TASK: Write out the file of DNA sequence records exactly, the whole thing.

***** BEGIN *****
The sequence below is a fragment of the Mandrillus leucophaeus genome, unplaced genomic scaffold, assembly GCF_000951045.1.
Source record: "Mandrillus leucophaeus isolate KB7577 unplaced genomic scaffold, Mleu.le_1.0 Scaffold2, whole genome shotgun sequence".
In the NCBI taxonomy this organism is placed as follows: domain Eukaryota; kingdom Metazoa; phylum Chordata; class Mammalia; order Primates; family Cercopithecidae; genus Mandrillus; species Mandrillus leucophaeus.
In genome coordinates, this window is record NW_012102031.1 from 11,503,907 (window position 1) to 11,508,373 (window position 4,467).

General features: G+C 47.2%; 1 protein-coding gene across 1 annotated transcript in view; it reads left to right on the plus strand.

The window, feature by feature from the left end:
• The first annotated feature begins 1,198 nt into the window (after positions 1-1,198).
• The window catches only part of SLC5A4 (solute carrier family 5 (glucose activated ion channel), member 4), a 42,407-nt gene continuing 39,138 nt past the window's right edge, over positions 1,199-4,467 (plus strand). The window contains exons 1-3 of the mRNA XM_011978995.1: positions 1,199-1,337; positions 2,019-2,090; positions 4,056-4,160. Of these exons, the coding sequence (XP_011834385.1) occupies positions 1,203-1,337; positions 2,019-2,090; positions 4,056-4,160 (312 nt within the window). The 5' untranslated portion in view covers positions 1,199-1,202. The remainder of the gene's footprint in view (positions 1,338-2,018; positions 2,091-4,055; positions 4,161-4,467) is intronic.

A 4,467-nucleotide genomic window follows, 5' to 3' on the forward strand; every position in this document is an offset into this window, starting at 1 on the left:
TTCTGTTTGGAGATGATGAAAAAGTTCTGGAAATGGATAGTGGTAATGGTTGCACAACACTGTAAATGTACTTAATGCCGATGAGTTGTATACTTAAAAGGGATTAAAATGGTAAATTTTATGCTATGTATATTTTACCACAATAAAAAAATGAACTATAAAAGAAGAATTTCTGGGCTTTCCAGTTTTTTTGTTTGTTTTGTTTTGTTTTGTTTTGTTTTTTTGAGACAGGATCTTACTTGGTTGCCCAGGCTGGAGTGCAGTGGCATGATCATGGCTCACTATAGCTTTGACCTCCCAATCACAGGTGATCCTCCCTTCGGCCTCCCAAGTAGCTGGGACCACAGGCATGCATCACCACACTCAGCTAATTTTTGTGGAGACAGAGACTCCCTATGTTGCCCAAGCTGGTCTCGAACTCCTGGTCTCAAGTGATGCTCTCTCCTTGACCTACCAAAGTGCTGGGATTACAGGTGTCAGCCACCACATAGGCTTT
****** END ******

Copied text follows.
The sequence below is a fragment of the Mandrillus leucophaeus genome, unplaced genomic scaffold, assembly GCF_000951045.1.
Source record: "Mandrillus leucophaeus isolate KB7577 unplaced genomic scaffold, Mleu.le_1.0 Scaffold2, whole genome shotgun sequence".
In the NCBI taxonomy this organism is placed as follows: domain Eukaryota; kingdom Metazoa; phylum Chordata; class Mammalia; order Primates; family Cercopithecidae; genus Mandrillus; species Mandrillus leucophaeus.
In genome coordinates, this window is record NW_012102031.1 from 11,503,907 (window position 1) to 11,508,373 (window position 4,467).

General features: G+C 47.2%; 1 protein-coding gene across 1 annotated transcript in view; it reads left to right on the plus strand.

The window, feature by feature from the left end:
• The first annotated feature begins 1,198 nt into the window (after positions 1-1,198).
• The window catches only part of SLC5A4 (solute carrier family 5 (glucose activated ion channel), member 4), a 42,407-nt gene continuing 39,138 nt past the window's right edge, over positions 1,199-4,467 (plus strand). The window contains exons 1-3 of the mRNA XM_011978995.1: positions 1,199-1,337; positions 2,019-2,090; positions 4,056-4,160. Of these exons, the coding sequence (XP_011834385.1) occupies positions 1,203-1,337; positions 2,019-2,090; positions 4,056-4,160 (312 nt within the window). The 5' untranslated portion in view covers positions 1,199-1,202. The remainder of the gene's footprint in view (positions 1,338-2,018; positions 2,091-4,055; positions 4,161-4,467) is intronic.

A 4,467-nucleotide genomic window follows, 5' to 3' on the forward strand; every position in this document is an offset into this window, starting at 1 on the left:
TTCTGTTTGGAGATGATGAAAAAGTTCTGGAAATGGATAGTGGTAATGGTTGCACAACACTGTAAATGTACTTAATGCCGATGAGTTGTATACTTAAAAGGGATTAAAATGGTAAATTTTATGCTATGTATATTTTACCACAATAAAAAAATGAACTATAAAAGAAGAATTTCTGGGCTTTCCAGTTTTTTTGTTTGTTTTGTTTTGTTTTGTTTTGTTTTTTTGAGACAGGATCTTACTTGGTTGCCCAGGCTGGAGTGCAGTGGCATGATCATGGCTCACTATAGCTTTGACCTCCCAATCACAGGTGATCCTCCCTTCGGCCTCCCAAGTAGCTGGGACCACAGGCATGCATCACCACACTCAGCTAATTTTTGTGGAGACAGAGACTCCCTATGTTGCCCAAGCTGGTCTCGAACTCCTGGTCTCAAGTGATGCTCTCTCCTTGACCTACCAAAGTGCTGGGATTACAGGTGTCAGCCACCACATAGGCTTT